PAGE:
First of all, McElroy looked pretty average to me in this game. I think he has NFL potential similar to John Parker Wilson, but honestly I liked JPW’s game more than I like McElroy’s at this point. Contrary to what the announcers seemed to feel watching this game, I absolutely thought McElroy looked like a game manager for the vast majority of this game. He did have a very impressive drive when Alabama was inside their two yard line and he led them down the entire length of the field on a methodical drive for a touchdown. It was impressive, and it was a good drive, but I can’t say I saw him make a lot of NFL throws in this game. He shows pretty adequate touch and I’d say average or a little above average arm strength, above average accuracy and he doesn’t force throws into coverage and is willing to take a sack instead of forcing a throw where he shouldn’t. His intelligence is well reported, but I don’t see him making a lot of checks at the line like Hartline seemed to be doing in this game, nor do I see him going through more than one or two of his progressions on a regular basis. He also doesn’t use his eyes very well to confuse the defense and keep his real primary read a chance to get open. How a QB uses his eyes to keep a defense honest really says a lot, and McElroy mostly just looks at his receivers as he goes through his progressions, and doesn’t use his eyes well at all. Again, he didn’t look bad in this game, but he did nothing out of the ordinary other than lead that very long drive, but none of the throws or reads he had to make were of particular difficulty by any means. So he I would say is an average to above-average QB in college, but if he was on a less talented team he would not look nearly as good as he does on Alabama, nor would he have his precious undefeated record to cling to.

Ingram has the potential to be a quality every-down back in the NFL.

Ingram, however, impressed me. He is a powerful runner and finishes runs well, plus he runs through arm tackles like they are yellow tape in a marathon. He also showed good vision, patience and pretty good burst and acceleration to go from East/West to North/South quickly. There was one play where he was running to the left, cut laterally to the right to try to find a seam, he found one, made one cut and all of a sudden he was in the secondary on the way to his second touchdown of the day. It was a display of burst and quickness that I wasn’t quite sure he was capable of, so that was very encouraging to see. I think he definitely has NFL talent, so I am excited to see how he does this season.

Trent Richardson also has a lot of talent, but you could tell he was still adjusting to the college ranks in this game. He looked like a totally different running back in the National Championship game against Texas, so you can tell he grew a lot as a player during the course of the year. This was earlier in the year though, so you could tell he was making some mistakes because of his inexperience. It was a quiet game for him, but he showed his potential and I know what he is capable of from the BCS title game. He will definitely make defenses pay for worrying too much about Ingram next year, that’s for sure.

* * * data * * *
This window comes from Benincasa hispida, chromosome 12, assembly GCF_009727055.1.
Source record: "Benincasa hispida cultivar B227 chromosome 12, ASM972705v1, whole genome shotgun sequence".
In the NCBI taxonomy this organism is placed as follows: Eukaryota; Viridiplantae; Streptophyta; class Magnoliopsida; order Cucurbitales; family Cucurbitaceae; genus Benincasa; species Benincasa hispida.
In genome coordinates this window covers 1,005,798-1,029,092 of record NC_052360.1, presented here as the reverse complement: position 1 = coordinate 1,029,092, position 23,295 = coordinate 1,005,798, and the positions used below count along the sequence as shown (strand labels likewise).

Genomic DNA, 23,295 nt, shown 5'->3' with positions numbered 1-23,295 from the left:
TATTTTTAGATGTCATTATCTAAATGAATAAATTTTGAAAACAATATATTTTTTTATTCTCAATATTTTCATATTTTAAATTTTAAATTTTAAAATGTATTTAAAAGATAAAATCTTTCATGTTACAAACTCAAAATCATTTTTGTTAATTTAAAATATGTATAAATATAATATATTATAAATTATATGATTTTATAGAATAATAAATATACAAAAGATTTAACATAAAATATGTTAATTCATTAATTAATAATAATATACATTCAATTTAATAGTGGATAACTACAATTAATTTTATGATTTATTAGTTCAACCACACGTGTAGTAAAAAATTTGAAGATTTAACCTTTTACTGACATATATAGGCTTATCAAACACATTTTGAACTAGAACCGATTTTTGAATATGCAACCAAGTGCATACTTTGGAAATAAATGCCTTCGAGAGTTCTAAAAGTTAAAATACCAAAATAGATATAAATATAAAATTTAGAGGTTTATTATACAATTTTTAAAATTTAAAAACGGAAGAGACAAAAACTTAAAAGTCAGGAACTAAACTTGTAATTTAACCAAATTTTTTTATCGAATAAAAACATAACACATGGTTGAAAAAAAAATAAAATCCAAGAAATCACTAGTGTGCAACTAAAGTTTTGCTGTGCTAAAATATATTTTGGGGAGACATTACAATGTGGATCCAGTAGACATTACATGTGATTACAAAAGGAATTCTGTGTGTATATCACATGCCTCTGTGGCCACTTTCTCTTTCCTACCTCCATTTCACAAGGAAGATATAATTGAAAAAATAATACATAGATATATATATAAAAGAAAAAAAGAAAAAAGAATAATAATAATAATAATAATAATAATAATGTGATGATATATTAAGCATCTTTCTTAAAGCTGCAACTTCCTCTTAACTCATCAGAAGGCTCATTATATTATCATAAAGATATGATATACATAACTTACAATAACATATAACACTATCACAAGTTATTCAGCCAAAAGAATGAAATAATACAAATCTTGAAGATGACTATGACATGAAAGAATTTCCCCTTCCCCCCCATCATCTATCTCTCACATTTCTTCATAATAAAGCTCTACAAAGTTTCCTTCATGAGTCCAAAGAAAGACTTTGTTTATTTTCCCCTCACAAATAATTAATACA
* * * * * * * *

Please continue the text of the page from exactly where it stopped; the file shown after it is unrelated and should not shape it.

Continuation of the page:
Richardson has a lot of potential, and should help keep Ingram fresh during the season.

One of the more unimpressive players on Alabama was left tackle James Carpenter. He didn’t have a good game, as he routinely looked sloppy fundamentally, ended up on the ground a number of times, got called for two holding penalties and looked uncomfortable in pass protection. He just looked raw fundamentally and didn’t do a good job drive blocking in the run game, and he looked underdeveloped as a pass blocker. When he got his hands on the defender he did a better job of taking him out of the play, but if he had been going against a very good speed rusher he would have been eaten alive in this game. As it was he did fine because Kentucky’s RE was not a household name by any means, but he still did not impress me. Whether he looks any better as a senior is up in the air, but he looked like he 1. might not get drafted until the 6th or 7th round if he gets drafted at all and 2. that he might have to slide inside to guard in the NFL if he sticks with a team. That sure is a drop-off from Andre Smith, who was drafted #6 overall by the Cincinnati Bengals (even though I didn’t like him as a prospect, he was vastly more talented than Carpenter is). Hopefully he looks better as a senior, but my expectations will not be high.

That about does it for my analysis of Kentucky-Alabama from last season. I will have more to say about Alabama after I watch the Texas-Alabama match-up in the National Title game but that is a little further down the road. Hopefully you found this post interesting, and I hope that if you watch either team next year you will be able to recognize some of the things I mentioned about the players I took notes on this game. And seriously, look out for Randall Cobb. The guy has star potential.

Thanks for reading!

–Tom Melton